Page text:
With cinema attendance having bounced back in the
Original Films earlier this year. Under this venture with
summer of 2018 in the US (less so for some parts of Europe),
Altitude Films, Sky will finance and distribute original titles
talk of Netflix killing cinema has recently died down.
that are scheduled to appear both in cinemas and on its
Hopefully there will be more research into affinity for films
satellite platforms at the same
across online platforms and genuine cinema venues before the next lull in cinema-going prompts a further wave of lazy headlines. As one exhibitor at CineEurope mused, “if you like cooking Italian food at home, it doesn’t mean you don’t also like to eat out in Italian restaurants.”
“With cinema attendance having bounced back in the US, talk of Netflix killing cinema has recently died down”
time. Sadly, the critical and box office success of this venutre
although the operator is still firmly on track to co-finance and release six or seven titles per year.
While Sky Cinema’s “Monster Family” was the widest-
Day-and-date releasing is already a fact in the UK, albeit
ever day-and-date release in the UK, appearing on 134
not for Hollywood blockbusters. Most notably the boutique
screens, you would not find it or any other Sky or Rakuten
cinema chain Curzon launched its Curzon On Demand in
titles in any Cineworld, Odeon or Vue cinemas. The three
2010, later re-branding it to Curzon Home Cinema in 2013.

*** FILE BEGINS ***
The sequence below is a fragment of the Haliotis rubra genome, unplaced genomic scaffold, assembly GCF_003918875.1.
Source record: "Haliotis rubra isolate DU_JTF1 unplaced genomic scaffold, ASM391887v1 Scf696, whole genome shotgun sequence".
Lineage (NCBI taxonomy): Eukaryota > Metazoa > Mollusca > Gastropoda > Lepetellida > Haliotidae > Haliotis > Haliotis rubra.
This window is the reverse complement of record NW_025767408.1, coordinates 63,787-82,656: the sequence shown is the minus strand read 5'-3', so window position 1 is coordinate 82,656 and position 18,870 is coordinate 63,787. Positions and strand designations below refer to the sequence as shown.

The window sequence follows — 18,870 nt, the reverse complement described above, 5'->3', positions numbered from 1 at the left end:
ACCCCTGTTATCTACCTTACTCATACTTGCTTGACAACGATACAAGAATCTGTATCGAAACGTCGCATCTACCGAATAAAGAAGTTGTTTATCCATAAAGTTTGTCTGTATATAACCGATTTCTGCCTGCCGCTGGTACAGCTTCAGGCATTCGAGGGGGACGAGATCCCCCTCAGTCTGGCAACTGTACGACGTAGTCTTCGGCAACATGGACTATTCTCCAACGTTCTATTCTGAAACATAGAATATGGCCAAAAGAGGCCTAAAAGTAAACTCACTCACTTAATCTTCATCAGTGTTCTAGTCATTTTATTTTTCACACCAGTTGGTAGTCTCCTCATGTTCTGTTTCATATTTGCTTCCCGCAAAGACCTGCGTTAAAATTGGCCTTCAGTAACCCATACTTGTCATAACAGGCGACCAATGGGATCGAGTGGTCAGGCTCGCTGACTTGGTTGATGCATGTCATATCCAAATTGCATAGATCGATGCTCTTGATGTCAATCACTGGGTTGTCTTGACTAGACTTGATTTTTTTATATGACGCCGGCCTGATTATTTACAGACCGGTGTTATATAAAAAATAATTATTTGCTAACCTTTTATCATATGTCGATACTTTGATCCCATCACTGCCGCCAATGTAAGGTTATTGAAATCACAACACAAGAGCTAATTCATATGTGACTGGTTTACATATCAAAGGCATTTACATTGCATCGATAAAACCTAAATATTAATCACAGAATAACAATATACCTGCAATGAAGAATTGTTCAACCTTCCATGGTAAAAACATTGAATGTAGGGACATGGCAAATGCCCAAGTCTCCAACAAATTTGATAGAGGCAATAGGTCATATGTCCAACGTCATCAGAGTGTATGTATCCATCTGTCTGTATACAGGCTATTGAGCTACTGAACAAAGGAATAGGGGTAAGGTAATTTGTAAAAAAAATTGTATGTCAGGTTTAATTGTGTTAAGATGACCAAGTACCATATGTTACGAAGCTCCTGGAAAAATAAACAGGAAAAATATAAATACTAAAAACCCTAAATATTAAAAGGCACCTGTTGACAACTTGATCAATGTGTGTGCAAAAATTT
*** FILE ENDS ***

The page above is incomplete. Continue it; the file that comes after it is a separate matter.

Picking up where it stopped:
multiplex majors that operate around 64% of all UK screen
In partnership with its sister-distribution company,
maintain a very strict 16-17 theatrical window and refuse to
Curzon Artificial Eye, it makes independent, arthouse and
Taking the lead from Netflix, Amazon and Curzon, the
show any title that does not respect it.
foreign language films available to download at home on
This has been the case since Walt Disney tried to shorten
the same day as they open in its UK cinemas. The per-title
the releases window of Tim Burton’s “Alice in Wonderland”
price is £10 for a new releases like Cannes award winner
from four to just three months back in 2010. That move led
“Cold War” or as little as £3 for older films. Curzon also has a
to a boycott by the Big Three that was only reversed just
platform called Curzon12 under which Curzon members
hours before the film received a Royal Gala Premiere in
gain access to 12 carefully curated films per month, typically
London. So, while day-and-date is a reality in the UK,
arthouse classics. Far from being rejected by the cinema
currently that is only true for certain smaller films and
industry for the promotion of day-and-date titles on VOD,
cinemas — not the blockbusters or big chains.
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cinema_technology_2018_Layout 1 30/07/2018 22:57 Page 1
DEEPER, RICHER, AND MORE IMMERSIVE.
DEEPER, RICHER AND MORE IMMERSIVE